The University of New Mexico integrates public health into medical education by requiring all medical students to complete a Public Health Certificate (17 transferable credits into an MPH program).1 The curriculum focuses on social determinants of health and essential roles physicians play in improving the health of communities, beyond caring for individual patients. In the first 2 weeks of medical school, students are immersed in communities, mapping community strengths and challenges and learning from community leaders and community-oriented physicians. In the subsequent 4 years, biostatistics, epidemiology, health policy, evidence-based medicine, and the health needs of special populations are woven into medical school curricula, both off and on campus.


Integration at the Clinical Service Level

There will be little impact on future physician behavior if integration of public health into medical education is not followed by its integration into clinical practice. The "Patient Centered Medical Home" (PCMH) model2 is an opportunity to begin this transformation, offering great improvement in quality, efficiency, and access within the 4 walls of the primary care practice. Adding a community-oriented, public health focus to the PCMH would amplify the impact of those practices on community health. Efforts to expand beyond the PCMH can be guided by lessons learned from past innovations including the origins of the community health center movement rooted in social determinants and Community-Oriented Primary Care's use of community health assessment to drive clinical programs.3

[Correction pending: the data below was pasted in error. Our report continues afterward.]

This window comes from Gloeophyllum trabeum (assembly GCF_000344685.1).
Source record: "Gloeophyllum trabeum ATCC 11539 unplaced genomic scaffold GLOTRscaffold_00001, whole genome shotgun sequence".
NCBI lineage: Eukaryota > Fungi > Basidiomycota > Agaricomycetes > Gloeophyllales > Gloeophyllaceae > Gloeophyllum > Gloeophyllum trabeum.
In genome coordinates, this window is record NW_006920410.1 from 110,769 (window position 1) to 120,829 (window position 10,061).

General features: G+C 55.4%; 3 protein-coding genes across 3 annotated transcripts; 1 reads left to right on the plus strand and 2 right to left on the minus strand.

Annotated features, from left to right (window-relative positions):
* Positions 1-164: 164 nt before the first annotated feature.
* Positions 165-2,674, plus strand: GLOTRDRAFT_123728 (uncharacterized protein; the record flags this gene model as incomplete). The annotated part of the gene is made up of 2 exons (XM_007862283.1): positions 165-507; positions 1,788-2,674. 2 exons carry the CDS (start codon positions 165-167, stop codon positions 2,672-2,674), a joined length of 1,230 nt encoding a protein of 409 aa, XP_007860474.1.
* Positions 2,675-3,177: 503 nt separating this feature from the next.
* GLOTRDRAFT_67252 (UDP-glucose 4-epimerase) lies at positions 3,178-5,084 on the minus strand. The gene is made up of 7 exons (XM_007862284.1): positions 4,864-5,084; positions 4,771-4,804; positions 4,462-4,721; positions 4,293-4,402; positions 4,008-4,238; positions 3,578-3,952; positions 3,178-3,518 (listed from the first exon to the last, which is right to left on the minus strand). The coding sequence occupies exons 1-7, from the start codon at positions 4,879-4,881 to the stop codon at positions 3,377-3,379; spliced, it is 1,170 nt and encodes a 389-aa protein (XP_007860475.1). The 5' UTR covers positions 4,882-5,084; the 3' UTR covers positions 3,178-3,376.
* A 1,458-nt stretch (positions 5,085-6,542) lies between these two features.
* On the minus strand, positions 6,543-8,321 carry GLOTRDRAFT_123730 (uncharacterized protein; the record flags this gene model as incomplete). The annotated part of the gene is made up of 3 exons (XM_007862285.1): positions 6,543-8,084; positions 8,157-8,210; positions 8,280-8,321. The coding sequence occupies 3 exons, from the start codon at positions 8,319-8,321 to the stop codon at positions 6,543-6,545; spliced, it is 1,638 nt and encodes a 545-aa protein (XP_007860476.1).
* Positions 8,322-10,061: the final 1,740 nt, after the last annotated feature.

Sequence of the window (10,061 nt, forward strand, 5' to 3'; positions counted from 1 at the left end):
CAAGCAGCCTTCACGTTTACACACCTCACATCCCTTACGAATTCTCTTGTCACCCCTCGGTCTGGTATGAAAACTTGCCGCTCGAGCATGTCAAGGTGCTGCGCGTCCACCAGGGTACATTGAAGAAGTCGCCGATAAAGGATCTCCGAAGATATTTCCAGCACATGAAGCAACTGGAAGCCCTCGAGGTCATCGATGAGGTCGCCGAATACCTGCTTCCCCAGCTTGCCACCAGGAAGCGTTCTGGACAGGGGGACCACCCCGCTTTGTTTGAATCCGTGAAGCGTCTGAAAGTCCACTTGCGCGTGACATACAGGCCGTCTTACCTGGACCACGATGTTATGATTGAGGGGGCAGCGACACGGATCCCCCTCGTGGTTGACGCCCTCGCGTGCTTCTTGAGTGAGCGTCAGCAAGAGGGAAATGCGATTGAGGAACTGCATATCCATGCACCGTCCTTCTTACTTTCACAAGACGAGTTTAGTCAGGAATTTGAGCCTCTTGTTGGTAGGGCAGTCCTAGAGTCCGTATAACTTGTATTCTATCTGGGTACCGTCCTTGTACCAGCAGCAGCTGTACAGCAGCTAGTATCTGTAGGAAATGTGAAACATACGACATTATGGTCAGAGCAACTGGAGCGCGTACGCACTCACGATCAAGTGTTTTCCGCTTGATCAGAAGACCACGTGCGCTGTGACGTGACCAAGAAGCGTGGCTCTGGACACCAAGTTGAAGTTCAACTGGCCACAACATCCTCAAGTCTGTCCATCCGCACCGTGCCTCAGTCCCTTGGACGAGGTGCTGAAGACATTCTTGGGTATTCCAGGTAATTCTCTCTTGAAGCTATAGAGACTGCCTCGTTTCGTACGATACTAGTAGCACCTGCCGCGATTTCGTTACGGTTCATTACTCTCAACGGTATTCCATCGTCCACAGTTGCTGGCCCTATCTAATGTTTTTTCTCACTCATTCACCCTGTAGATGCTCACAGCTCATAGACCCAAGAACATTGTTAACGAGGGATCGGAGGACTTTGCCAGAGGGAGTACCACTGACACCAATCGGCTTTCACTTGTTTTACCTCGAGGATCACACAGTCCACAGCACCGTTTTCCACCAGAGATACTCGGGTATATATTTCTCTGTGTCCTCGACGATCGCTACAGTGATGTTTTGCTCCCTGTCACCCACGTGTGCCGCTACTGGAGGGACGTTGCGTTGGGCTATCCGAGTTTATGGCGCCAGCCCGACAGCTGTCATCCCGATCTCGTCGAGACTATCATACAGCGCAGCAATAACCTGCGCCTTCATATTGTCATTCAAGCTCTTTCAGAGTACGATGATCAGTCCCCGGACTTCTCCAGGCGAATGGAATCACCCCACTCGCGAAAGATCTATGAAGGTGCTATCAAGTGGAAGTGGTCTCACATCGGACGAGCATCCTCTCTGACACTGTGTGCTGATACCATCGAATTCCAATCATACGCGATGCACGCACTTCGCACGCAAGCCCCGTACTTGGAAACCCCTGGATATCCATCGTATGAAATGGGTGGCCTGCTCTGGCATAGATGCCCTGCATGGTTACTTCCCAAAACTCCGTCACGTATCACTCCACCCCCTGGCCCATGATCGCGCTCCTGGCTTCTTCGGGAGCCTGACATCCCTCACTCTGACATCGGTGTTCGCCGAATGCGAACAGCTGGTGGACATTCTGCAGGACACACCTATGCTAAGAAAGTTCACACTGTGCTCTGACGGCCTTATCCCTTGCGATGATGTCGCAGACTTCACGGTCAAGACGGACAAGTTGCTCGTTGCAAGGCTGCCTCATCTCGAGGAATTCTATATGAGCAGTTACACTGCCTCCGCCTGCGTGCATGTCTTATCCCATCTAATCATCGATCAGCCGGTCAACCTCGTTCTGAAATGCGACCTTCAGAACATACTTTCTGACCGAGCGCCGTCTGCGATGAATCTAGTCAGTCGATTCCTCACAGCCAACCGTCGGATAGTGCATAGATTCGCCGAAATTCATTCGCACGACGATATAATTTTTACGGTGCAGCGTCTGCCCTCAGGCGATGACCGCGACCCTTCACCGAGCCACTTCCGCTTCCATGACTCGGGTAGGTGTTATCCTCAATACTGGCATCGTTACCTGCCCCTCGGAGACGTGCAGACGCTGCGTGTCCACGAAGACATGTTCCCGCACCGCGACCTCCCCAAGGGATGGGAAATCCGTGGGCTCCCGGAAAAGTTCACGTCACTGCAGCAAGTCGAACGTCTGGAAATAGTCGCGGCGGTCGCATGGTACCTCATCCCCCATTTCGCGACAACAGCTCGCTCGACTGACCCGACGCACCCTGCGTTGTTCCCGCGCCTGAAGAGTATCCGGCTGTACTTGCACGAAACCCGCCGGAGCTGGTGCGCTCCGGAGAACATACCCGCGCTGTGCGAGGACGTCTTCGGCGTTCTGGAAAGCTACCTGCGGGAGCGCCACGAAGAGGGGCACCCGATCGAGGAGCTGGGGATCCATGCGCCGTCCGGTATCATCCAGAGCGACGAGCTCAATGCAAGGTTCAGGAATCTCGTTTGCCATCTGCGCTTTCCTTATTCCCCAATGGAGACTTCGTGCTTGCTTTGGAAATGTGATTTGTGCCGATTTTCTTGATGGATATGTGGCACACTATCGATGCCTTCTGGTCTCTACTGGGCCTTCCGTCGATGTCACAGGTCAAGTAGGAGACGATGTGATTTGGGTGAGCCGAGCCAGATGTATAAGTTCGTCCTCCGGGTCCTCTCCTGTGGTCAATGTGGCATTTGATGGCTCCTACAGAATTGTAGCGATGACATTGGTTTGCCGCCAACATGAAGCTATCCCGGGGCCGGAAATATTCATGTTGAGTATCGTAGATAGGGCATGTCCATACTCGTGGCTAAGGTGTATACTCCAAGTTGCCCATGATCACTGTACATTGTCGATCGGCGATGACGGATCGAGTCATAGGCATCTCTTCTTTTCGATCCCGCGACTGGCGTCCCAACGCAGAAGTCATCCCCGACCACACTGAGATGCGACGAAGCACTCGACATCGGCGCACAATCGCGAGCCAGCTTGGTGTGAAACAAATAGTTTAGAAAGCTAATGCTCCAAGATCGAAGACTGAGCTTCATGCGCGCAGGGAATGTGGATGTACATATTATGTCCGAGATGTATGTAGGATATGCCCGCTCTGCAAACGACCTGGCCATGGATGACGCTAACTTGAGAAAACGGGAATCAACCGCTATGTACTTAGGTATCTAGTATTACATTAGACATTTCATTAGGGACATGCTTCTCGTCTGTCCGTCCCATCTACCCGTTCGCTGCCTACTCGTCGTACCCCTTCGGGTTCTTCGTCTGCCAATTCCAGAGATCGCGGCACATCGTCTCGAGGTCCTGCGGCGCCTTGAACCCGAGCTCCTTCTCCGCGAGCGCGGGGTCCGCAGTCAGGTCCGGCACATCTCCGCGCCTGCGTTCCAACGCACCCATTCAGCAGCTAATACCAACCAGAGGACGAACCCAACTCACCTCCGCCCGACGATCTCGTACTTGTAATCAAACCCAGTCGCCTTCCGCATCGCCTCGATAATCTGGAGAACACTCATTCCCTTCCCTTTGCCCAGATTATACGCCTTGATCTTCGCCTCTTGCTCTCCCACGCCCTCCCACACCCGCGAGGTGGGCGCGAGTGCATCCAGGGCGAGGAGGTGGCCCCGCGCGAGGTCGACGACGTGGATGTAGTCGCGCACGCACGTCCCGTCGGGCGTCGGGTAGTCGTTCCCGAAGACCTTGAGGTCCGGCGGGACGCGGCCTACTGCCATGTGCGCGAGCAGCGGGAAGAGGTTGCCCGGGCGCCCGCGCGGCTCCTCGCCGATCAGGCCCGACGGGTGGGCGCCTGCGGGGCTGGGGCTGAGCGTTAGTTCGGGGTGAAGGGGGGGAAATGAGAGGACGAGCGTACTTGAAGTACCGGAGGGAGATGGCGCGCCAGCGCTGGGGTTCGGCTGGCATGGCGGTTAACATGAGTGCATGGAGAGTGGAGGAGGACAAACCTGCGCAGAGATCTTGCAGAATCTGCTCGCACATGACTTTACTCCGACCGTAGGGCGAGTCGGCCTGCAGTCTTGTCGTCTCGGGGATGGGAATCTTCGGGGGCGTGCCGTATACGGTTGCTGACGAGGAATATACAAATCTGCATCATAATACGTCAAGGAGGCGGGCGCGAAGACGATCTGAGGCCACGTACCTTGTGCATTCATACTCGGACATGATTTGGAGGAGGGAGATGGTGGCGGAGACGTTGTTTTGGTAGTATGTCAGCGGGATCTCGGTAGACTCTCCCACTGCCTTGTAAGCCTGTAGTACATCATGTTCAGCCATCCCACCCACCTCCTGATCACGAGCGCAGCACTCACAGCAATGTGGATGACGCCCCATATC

A new, integrated service model has emerged in New Mexico that incorporates lessons from these innovations: the "Health Commons." This model unites a local health clinic, a state health department, and a department of family medicine to mine the essential link between clinic, public health, and community.4 Common patients obtain services in primary care, behavioral health, oral health, social services/case management, health education, and public health in a single visit-"One stop shopping." Public health staff and community health workers (promotores) are housed in the Health Commons, and data generated by the health department and input from community boards ensure that decisions are evidence-based and reflect the priorities and values of the community.


Challenges to This Integration